The Honors Program provides challenging professional opportunities for outstanding law school graduates. Honors Attorneys engage in all aspects of trial litigation under the many employment statutes the DOL enforces. Upon completion of the two-year program, Attorneys continue their careers as permanent employees in SOL. Most Regional Honors Attorneys elect to remain in the office where they began the program. We invite you to apply!Learn more about this agency
WHO WE ARE
The Office of the Solicitor serves as the legal counsel for the U.S. Department of Labor. The approximately 550 attorneys in SOL enforce and interpret occupational and mine safety and health laws, civil rights laws, pension and health benefit laws, minimum wage and overtime requirements, whistleblower protections, and international labor standards. SOL also provides legal services to programs that pay Federal benefits to the victims of certain occupational diseases and accidents, provide grants in support of employment and training programs, and administer unemployment benefits. In all, SOL attorneys work with more than 180 labor and employment laws.
SOL has more independent litigating authority than virtually any other cabinet level department outside the Justice Department. SOL attorneys represent the Secretary of Labor in proceedings before federal district courts, federal courts of appeals, and administrative law judges. SOL attorneys also play a leading role in important and high-profile federal rulemakings and policy decisions.
About half of SOL's attorneys serve in the National Office in Washington, D.C., and the remainder work in one of the 14 regional and branch offices across the country. Those offices are located in Atlanta, Boston, Chicago, Dallas, Kansas City, New York City, Philadelphia, San Francisco, Seattle, Cleveland, Denver, Nashville, Los Angeles, and Arlington, Virginia.
The Department of Labor’s mission is to promote the welfare of wage earners, job seekers, and retirees, to improve working conditions, to advance opportunities for profitable employment, and to ensure work-related benefits and rights. Honors Attorneys play a crucial role in enabling the Department to carry out its mission. Like the Department, the Honors Program is more effective when its workforce includes highly qualified individuals whose backgrounds reflect our nation’s richly diverse workforce.
THE WORK OF A REGIONAL HONORS PROGRAM ATTORNEY
Applicants for this position should specifically be interested in trial litigation. Honors Attorneys in SOL's Regional Offices engage in all aspects of trial litigation under the various statutes enforced by the Department of Labor, including analyzing an investigative file, filing a complaint, engaging in negotiations and discovery, preparing briefs and arguing motions, and serving as lead counsel in cases that go to trial. Regional Honors Attorneys have:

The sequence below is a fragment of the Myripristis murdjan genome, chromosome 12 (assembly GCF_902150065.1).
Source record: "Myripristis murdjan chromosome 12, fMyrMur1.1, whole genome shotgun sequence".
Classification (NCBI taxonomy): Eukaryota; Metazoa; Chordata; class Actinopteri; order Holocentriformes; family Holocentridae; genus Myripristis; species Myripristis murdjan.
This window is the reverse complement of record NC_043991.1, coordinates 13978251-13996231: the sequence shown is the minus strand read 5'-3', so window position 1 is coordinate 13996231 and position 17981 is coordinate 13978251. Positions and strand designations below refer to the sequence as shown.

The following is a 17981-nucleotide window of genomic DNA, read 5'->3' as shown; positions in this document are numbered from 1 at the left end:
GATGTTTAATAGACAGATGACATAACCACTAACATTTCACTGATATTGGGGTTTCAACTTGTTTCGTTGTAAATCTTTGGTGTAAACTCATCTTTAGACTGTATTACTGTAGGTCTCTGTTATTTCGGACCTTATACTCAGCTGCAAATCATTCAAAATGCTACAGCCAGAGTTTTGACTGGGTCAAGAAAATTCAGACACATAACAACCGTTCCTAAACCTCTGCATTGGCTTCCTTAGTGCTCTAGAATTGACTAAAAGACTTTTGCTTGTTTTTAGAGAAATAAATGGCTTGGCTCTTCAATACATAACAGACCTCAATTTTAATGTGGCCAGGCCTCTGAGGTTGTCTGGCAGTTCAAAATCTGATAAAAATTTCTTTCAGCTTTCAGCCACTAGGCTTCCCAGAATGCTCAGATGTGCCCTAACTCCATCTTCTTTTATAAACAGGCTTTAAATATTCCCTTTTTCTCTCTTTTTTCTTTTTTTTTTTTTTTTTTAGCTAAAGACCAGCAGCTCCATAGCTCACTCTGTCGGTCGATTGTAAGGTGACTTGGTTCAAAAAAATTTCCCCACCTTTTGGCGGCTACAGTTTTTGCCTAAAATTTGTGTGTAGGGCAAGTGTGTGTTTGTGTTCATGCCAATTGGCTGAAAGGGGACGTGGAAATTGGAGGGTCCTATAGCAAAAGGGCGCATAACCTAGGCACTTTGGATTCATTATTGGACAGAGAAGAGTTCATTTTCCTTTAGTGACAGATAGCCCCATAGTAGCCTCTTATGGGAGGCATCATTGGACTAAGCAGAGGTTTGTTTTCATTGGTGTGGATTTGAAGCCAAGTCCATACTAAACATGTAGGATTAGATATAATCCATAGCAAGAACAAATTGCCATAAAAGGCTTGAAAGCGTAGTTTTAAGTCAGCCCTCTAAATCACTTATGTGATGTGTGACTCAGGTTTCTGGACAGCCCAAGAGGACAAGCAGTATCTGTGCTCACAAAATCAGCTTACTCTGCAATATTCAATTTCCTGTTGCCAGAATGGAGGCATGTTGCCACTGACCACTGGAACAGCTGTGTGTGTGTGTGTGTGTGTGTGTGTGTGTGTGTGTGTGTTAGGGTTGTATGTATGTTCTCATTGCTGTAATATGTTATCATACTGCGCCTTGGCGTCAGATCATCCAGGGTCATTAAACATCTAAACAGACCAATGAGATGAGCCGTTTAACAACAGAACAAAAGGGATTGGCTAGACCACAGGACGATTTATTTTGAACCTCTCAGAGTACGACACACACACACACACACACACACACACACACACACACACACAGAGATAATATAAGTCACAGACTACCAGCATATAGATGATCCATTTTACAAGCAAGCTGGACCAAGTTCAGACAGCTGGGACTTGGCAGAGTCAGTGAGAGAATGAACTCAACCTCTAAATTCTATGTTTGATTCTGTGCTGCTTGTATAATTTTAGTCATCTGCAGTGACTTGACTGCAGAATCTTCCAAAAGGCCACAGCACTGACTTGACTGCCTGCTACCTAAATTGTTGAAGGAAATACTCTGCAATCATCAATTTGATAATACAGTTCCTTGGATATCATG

- Provided pre-litigation advice to client agencies in significant cases
- Filed complaints in federal district court to recover employees’ benefits and wages under pension and wage and hour laws
- Appeared before administrative law judges in cases involving Occupational Safety and Health and Mine Safety and Health laws.
Honors Attorneys in Regional Offices also may receive select assignments from the National Office divisions to complement their trial work or to expose them to practice areas usually handled by the National Office. Funding permitting, these attorneys will travel to the National Office in Washington, D.C. to participate with their National Office colleagues in training and networking opportunities. Regional Office Honors Attorneys may also volunteer to rotate to the National Office for a temporary assignment, usually lasting about three months.
After two years, Honors Attorneys will be permanently placed in a specific office in SOL. Most Regional Honors Attorneys elect to remain in the office and region where they began the program. All efforts will be made to accommodate attorneys' preferences consistent with the needs of the Department.
The Honors Program gives attorneys a unique opportunity to help interpret and enforce a broad range of labor and employment laws while working in one of the largest legal offices in the Federal government. Honors Attorneys will gain experience that would be difficult to obtain in years of private practice, and will share the honor and privilege of representing the United States Government and engaging in public service.
Occasional travel - Occasional travel - Limited travel may be required.
14 - There is no obligation to provide future promotions if you are selected. Promotions are dependent on your ability to perform the duties at a higher level, meet all the performance requirements, and supervisor’s recommendation to the next grade.
This job originated on www.usajobs.gov. For the full announcement and to apply, visit www.usajobs.gov/GetJob/ViewDetails/570670700. Only resumes submitted according to the instructions on the job announcement listed at www.usajobs.gov will be considered.